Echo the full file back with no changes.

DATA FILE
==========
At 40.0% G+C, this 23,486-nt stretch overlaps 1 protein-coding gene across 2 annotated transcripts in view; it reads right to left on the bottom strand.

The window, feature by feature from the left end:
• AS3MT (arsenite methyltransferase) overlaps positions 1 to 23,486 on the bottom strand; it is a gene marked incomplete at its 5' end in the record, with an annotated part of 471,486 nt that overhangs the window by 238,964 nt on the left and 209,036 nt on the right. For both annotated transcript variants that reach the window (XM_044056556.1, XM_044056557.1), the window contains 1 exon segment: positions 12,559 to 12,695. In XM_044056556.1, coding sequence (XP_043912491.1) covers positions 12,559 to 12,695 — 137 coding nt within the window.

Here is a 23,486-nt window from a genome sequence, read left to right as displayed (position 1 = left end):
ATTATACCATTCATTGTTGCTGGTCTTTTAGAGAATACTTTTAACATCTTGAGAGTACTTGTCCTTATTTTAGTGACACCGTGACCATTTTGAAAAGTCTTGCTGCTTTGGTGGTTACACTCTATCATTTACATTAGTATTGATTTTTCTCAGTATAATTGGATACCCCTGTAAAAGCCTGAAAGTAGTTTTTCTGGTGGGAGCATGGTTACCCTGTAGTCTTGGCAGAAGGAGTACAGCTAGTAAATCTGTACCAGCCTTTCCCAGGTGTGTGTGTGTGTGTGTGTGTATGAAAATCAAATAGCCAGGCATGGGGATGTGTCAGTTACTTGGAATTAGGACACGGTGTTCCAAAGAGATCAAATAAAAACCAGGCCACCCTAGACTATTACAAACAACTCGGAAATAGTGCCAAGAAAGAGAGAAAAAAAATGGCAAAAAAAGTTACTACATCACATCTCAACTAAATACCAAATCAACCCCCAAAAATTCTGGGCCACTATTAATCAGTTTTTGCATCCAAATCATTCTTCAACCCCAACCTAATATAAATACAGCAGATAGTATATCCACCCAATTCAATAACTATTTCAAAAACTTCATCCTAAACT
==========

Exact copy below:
At 40.0% G+C, this 23,486-nt stretch overlaps 1 protein-coding gene across 2 annotated transcripts in view; it reads right to left on the bottom strand.

The window, feature by feature from the left end:
• AS3MT (arsenite methyltransferase) overlaps positions 1 to 23,486 on the bottom strand; it is a gene marked incomplete at its 5' end in the record, with an annotated part of 471,486 nt that overhangs the window by 238,964 nt on the left and 209,036 nt on the right. For both annotated transcript variants that reach the window (XM_044056556.1, XM_044056557.1), the window contains 1 exon segment: positions 12,559 to 12,695. In XM_044056556.1, coding sequence (XP_043912491.1) covers positions 12,559 to 12,695 — 137 coding nt within the window.

Here is a 23,486-nt window from a genome sequence, read left to right as displayed (position 1 = left end):
ATTATACCATTCATTGTTGCTGGTCTTTTAGAGAATACTTTTAACATCTTGAGAGTACTTGTCCTTATTTTAGTGACACCGTGACCATTTTGAAAAGTCTTGCTGCTTTGGTGGTTACACTCTATCATTTACATTAGTATTGATTTTTCTCAGTATAATTGGATACCCCTGTAAAAGCCTGAAAGTAGTTTTTCTGGTGGGAGCATGGTTACCCTGTAGTCTTGGCAGAAGGAGTACAGCTAGTAAATCTGTACCAGCCTTTCCCAGGTGTGTGTGTGTGTGTGTGTGTATGAAAATCAAATAGCCAGGCATGGGGATGTGTCAGTTACTTGGAATTAGGACACGGTGTTCCAAAGAGATCAAATAAAAACCAGGCCACCCTAGACTATTACAAACAACTCGGAAATAGTGCCAAGAAAGAGAGAAAAAAAATGGCAAAAAAAGTTACTACATCACATCTCAACTAAATACCAAATCAACCCCCAAAAATTCTGGGCCACTATTAATCAGTTTTTGCATCCAAATCATTCTTCAACCCCAACCTAATATAAATACAGCAGATAGTATATCCACCCAATTCAATAACTATTTCAAAAACTTCATCCTAAACT